Company wants to grow quality medical marijuana in old mine
In 2010, the rumors got so bad, the State Police contacted the owners and asked to inspect the White Pine Mine sometime in the next couple of days.
“No, right now,” SubTerra official Mark Pierpont said he told them, not wanting lingering suspicions that he had spent a day hiding a stash of marijuana.
Trooper Timothy Rajala later reported how he “entered the mine in a vehicle which we drove approximately 1 mile underground” before reaching a sealed and brightly lit chamber he could only enter after washing down his feet and putting on clean clothes.
Inside, Rajala “noted several plants that were not narcotic,” he wrote. “There was no evidence of marijuana nor any signs of suspicious activity.”
Still, Rajala’s tip had a grain of truth.
The mine’s owners want to use its underground chambers to create the state’s largest pot farm with a potential market of 131,000 Michiganders (about 1 in every 75 residents) who hold medical marijuana certificates. The company, Prairie Plant Systems (PPS), already has a contract to supply medical marijuana in Canada.
Michigan voters legalized medical marijuana in 2008, but few people think the regulatory system is working. “Chaos” is a word frequently used by editorial writers and other critics.
Officials with PPS and its Michigan subsidiary, SubTerra, which now uses the White Pine Mine for other plant-based pharmaceutical research, granted exclusive access to the mine and the company’s plans to a Free Press reporter and photographer. They say their methods would stress security, safety and science, treating pot as a pharmaceutical, rather than a street drug.
“There’s a need to bring this under the proper reins of appropriate manufacturing for patient safety and for public safety,” said Brent Zettl, president and CEO of PPS, a plant-based biopharmaceutical company based in Saskatoon, Saskatchewan.
But Zettl acknowledges he has major state and federal hurdles to clear before he can convert the mine, which closed in 1996.
The U.S. Drug Enforcement Administration, the Food and Drug Administration, the Legislature and Gov. Rick Snyder would all have to sign off, and in the case of the first two agencies, reverse direction on policy. Federal agencies consider marijuana illegal. DEA agents have not cracked down on small operations to supply licensed patients but almost certainly would view SubTerra as a major bust opportunity.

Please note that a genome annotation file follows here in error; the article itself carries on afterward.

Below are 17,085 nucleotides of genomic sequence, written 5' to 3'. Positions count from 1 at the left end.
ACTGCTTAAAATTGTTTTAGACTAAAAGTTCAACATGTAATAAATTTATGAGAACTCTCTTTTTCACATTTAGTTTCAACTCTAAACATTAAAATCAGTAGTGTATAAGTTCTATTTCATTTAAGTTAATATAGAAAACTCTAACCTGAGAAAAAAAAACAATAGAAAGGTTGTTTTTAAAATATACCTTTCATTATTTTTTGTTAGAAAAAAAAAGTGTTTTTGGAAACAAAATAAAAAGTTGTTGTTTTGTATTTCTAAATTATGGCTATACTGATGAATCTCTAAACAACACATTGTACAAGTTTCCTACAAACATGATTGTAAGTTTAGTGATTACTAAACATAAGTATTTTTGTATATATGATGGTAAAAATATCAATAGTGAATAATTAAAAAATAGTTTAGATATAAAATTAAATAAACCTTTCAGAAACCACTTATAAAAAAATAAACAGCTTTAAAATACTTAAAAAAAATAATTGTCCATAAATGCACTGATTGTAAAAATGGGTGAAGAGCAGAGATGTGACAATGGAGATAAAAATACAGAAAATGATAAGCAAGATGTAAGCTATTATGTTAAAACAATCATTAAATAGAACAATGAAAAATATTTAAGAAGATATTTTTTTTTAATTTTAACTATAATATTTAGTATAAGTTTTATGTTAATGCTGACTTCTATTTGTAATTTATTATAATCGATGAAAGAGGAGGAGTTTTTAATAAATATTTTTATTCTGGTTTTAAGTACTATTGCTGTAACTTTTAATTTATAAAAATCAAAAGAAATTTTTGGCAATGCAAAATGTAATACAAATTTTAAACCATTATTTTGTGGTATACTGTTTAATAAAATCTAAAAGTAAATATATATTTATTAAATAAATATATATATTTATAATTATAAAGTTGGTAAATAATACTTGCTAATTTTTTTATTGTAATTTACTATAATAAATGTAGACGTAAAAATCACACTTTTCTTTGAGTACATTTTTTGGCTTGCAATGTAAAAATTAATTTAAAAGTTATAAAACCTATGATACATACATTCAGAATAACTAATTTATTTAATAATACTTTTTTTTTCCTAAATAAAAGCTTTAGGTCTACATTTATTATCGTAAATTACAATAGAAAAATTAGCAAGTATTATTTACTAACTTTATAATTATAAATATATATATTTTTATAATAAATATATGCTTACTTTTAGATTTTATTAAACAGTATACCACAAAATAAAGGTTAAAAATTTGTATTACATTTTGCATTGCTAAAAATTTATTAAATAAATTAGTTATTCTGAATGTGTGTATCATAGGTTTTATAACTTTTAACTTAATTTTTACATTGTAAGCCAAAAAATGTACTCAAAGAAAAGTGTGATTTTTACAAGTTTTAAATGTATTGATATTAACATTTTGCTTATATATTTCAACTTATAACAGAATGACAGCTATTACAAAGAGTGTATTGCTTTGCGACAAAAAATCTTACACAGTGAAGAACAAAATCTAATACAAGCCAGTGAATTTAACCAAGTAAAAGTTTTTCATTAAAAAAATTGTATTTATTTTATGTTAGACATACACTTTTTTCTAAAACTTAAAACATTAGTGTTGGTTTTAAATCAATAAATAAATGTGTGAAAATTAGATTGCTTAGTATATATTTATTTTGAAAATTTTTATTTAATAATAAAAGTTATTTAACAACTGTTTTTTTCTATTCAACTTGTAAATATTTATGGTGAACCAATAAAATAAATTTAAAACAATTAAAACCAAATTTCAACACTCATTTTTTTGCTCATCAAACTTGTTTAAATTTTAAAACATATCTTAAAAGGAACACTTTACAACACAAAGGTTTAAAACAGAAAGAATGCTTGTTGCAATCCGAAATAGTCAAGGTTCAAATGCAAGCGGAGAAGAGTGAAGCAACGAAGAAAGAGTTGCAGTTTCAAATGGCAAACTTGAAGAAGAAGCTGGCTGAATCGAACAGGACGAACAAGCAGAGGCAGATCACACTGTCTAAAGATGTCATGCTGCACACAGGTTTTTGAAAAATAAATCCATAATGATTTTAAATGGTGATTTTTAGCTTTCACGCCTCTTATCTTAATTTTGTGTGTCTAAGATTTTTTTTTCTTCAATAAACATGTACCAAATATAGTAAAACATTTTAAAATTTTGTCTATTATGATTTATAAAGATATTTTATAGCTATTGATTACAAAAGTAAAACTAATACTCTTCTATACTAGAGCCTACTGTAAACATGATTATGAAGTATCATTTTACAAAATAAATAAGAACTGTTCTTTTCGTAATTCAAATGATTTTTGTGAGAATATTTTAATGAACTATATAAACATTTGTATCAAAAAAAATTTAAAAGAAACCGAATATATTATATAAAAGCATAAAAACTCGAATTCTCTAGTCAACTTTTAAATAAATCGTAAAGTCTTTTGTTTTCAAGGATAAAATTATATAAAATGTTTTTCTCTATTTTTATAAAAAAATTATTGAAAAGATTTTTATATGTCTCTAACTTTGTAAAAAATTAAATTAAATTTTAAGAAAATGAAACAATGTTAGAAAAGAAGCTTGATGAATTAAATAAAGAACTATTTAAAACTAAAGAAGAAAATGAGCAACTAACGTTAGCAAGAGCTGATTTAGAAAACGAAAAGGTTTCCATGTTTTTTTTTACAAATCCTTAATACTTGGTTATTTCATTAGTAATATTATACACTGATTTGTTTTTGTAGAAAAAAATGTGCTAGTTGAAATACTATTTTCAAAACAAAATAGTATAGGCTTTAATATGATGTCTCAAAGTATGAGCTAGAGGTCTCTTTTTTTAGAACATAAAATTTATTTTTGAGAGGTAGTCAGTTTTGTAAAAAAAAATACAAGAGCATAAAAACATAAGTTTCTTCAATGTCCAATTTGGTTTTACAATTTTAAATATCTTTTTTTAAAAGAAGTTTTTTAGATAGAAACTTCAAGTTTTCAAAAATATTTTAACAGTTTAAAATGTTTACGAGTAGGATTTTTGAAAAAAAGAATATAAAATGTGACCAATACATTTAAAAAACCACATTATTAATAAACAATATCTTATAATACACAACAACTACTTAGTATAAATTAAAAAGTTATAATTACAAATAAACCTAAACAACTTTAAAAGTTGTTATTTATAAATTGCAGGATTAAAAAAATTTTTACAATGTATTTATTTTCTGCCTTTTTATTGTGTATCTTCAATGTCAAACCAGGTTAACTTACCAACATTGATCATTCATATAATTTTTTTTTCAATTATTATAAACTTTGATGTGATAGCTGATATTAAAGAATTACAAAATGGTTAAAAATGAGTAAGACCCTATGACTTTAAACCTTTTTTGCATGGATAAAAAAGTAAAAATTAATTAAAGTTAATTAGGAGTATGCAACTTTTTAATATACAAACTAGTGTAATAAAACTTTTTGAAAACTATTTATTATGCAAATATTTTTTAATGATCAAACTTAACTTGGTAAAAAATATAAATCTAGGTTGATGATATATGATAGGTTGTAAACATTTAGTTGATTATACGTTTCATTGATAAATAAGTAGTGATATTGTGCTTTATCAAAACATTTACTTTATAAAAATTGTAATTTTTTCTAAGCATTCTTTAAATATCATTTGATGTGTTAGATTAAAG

The FDA supports research to capture marijuana’s benefits in tablet form, but opposes “the use of smoked marijuana for medical purposes,” spokeswoman Shelly Burgess said.
Growing marijuana hundreds of feet underground — the same way the company started its Canadian operations in 2001 — provides security, constant temperature, controlled light and humidity, and protects the plants from bugs and diseases, eliminating the need for harmful pesticides and herbicides, Zettl said. He said any medical marijuana sold in Michigan should be subject to the same regular and rigorous testing as is found in Canada.
To help get around a federal ban on the sale of controlled substances, state law relies on the legal fiction that licensed caregivers provide patients with marijuana for free and get paid for helping patients register.
Canada, with a population of 34 million, has 17,000 patients approved for medical marijuana. Michigan, with less than a third as many people, has nearly eight times more cannabis patients, and a few physicians have been accused of indiscriminately approving patients to use the drug.
An explosion in medical marijuana dispensaries caused control headaches for cities. The shutdown of most dispensaries as a result of a Michigan Court of Appeals ruling in August broke the supply chain.
But Zettl says there is a more fundamental problem in Michigan.
With no testing or standards, nobody knows what Michigan patients are smoking. In Canada, Zettl’s cannabis is tested not just for active ingredients such as THC, but for mold, fungus, pathogens — including bacteria — and metals, such as lead, cadmium, mercury and arsenic.
“We’ve breached the first cardinal rule of pharmaceutical manufacturing,” Zettl said. “It doesn’t have any safety bells or whistles.”
PPS began in 1988 developing disease-free berry trees and other products aimed at farmers. It later moved into medical cannabis and plant-based pharmaceutical research. The company had to leave the leased facility where it grew its medical cannabis in Manitoba in 2008 because the owner wanted to resume mining. It now grows the plants above ground at a location kept secret at the request of the Canadian government.
Zettl, who has a farming background and a bachelor’s degree in agriculture from the University of Saskatchewan, said the company had 2011 sales of $7.6 million, about 75% of which came from medical cannabis contracts with the Canadian government. Its SubTerra subsidiary acquired the White Pine Mine in 2003.